The Eoarchaean formation of the North Atlantic Craton

Penelope J. Lancaster, Craig D. Storey, Chris J. Hawkesworth

    Research output: Chapter in Book/Report/Conference proceedingChapter (peer-reviewed)peer-review


    The Archaean North Atlantic Craton underpins much of North America, Greenland and northern Europe, and incorporates the Earth’s oldest extant continental crust. This paper reviews the current understanding of the region’s crustal evolution, and considers our ability to investigate interrelationships between different fragments of the North Atlantic Craton. Detrital zircons from Mesoproterozoic to Cambrian basal sediments in NW Scotland have been re-examined in light of new data from the Archaean Tarbet supracrustal unit and the Palaeoproterozoic Rubha Ruadh granite. Hf model ages are recorded from 4160 to 1410 Ma, peaking at c. 3350 Ma, and are associated with U–Pb crystallization ages from 3670 to 1070 Ma, peaking at c. 2700 and 1700 Ma. The Rubha Ruadh granite is consistent with partial melting of Northern Region basement without contamination by juvenile magmas or supracrustal material, while the Tarbet Supracrustals record a minimum model age of c. 3200 Ma. Each of these units records Hf model ages that imply remelting of Eoarchaean (4000–3600 Ma) crust. Similar distributions of crystallization and model ages have been identified around the North Atlantic Craton, suggesting that Eoarchaean crust was once extensive in the region and constitutes the foundation of both Scotland and the North Atlantic Craton.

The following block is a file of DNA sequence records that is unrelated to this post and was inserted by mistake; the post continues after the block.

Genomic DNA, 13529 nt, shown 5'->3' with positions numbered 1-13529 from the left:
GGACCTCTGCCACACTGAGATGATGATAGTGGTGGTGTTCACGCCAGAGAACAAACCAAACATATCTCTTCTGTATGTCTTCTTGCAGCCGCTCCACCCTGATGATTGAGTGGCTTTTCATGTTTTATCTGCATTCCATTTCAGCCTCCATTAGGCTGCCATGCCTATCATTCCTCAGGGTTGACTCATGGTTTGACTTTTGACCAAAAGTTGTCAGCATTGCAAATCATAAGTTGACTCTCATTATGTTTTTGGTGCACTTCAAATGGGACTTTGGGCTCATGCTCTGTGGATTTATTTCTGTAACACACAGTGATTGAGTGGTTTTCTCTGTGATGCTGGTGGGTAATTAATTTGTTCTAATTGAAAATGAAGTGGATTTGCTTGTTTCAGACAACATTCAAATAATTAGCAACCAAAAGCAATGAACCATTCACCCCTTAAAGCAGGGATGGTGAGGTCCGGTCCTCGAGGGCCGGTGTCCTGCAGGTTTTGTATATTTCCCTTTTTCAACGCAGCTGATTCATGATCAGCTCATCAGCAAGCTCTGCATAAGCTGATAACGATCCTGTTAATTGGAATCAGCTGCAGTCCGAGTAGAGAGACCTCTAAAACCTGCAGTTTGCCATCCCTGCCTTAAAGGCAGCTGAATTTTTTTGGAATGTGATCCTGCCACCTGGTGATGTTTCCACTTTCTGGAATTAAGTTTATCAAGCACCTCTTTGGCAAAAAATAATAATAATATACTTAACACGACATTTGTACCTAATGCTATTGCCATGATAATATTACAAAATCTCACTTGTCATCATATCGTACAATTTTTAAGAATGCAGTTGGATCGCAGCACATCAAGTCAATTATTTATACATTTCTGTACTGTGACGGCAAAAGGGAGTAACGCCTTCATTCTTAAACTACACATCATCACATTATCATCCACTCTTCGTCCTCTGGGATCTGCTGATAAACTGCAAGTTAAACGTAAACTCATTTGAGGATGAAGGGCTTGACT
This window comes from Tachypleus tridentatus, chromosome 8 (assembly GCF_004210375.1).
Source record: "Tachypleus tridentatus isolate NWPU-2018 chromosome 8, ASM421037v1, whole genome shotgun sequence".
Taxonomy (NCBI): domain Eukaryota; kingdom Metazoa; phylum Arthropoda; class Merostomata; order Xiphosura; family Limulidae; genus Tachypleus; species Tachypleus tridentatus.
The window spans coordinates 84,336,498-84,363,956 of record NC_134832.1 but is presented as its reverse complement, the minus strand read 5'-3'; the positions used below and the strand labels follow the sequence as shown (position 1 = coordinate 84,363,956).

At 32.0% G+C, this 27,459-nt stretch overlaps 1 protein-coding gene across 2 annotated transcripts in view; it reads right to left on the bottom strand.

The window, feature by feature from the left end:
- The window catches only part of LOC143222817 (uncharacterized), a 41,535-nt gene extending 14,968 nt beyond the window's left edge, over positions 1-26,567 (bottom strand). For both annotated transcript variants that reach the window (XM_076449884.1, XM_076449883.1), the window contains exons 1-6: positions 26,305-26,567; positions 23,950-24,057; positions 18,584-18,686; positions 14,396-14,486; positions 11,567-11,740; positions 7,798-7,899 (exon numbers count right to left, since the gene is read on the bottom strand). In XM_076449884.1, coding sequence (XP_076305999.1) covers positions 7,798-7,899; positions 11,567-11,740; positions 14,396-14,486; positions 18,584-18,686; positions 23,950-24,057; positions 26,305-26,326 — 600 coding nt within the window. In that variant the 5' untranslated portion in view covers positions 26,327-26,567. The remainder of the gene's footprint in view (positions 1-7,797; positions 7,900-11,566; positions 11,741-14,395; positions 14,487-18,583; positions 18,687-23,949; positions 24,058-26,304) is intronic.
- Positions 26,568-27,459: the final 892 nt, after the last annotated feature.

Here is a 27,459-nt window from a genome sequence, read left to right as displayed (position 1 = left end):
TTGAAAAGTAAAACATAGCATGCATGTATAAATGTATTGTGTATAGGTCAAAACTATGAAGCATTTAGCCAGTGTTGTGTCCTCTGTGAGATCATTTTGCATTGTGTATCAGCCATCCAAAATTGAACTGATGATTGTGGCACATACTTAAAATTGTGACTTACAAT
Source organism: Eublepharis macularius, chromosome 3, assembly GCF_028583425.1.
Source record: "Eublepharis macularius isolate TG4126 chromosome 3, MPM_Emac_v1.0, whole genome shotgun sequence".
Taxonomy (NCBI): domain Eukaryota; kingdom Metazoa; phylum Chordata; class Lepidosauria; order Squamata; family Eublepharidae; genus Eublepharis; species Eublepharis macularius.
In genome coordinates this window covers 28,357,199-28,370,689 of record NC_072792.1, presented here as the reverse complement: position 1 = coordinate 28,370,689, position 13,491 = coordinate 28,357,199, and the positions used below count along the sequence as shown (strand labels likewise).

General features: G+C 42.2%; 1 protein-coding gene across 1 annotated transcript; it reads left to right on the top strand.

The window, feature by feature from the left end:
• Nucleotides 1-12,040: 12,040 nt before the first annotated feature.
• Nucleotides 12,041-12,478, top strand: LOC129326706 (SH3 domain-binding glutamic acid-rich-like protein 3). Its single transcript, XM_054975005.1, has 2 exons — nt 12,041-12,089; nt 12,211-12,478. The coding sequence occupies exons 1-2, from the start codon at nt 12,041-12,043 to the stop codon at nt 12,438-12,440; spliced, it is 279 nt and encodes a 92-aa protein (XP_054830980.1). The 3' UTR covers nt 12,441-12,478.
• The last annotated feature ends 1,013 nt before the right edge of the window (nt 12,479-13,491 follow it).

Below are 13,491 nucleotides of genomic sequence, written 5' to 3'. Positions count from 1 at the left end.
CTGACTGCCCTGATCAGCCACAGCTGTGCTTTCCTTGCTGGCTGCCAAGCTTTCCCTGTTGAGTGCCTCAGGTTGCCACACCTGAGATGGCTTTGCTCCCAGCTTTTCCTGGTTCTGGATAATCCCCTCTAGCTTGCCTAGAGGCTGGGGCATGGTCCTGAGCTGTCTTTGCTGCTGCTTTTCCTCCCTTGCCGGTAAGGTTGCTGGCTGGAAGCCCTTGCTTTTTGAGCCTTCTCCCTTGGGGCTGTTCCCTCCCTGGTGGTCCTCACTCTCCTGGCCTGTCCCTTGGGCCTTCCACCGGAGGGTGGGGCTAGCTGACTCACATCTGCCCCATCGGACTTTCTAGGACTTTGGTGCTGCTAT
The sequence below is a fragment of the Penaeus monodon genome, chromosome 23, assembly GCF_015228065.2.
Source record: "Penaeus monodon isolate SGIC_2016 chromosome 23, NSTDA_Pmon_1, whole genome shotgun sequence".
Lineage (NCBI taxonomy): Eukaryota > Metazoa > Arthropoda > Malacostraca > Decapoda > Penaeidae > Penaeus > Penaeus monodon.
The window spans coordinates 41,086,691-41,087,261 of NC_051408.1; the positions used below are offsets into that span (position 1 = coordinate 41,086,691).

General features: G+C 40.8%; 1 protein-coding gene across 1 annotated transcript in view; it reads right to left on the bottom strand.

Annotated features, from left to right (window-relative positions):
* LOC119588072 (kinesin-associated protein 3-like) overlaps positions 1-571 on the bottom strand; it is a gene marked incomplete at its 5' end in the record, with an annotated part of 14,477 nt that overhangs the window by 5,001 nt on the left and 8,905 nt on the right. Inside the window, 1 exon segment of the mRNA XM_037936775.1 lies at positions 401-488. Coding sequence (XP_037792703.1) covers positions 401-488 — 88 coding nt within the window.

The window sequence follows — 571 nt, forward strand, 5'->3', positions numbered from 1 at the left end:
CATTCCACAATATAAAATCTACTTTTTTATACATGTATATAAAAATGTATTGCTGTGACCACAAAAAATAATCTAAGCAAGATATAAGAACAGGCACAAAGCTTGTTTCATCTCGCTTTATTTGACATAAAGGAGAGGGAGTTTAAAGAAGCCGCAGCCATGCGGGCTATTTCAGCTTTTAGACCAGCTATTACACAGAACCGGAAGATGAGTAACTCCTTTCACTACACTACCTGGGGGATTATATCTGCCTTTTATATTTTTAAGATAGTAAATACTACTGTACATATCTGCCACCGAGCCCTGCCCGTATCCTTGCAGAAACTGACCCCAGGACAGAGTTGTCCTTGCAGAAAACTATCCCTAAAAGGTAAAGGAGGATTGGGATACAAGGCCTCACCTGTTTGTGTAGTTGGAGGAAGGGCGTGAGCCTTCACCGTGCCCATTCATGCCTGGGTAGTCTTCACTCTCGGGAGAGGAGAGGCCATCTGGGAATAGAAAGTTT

Original languageEnglish
    Title of host publicationContinent Formation Through Time
    EditorsN. M. W. Roberts, M. Van Kranendonk, S. Parman, S. Shirey, P. D. Clift
    Place of PublicationBath
    PublisherGeological Society of London
    ISBN (Print)9781862393752
    Publication statusPublished - 2014

    Publication series

    NameSpecial publications
    PublisherGeological Society of London
    ISSN (Print)0305-8719


    • Lewisian
    • zircon
    • Hf
    • Eoarchaean
    • Scotland


    Dive into the research topics of 'The Eoarchaean formation of the North Atlantic Craton'. Together they form a unique fingerprint.

    Cite this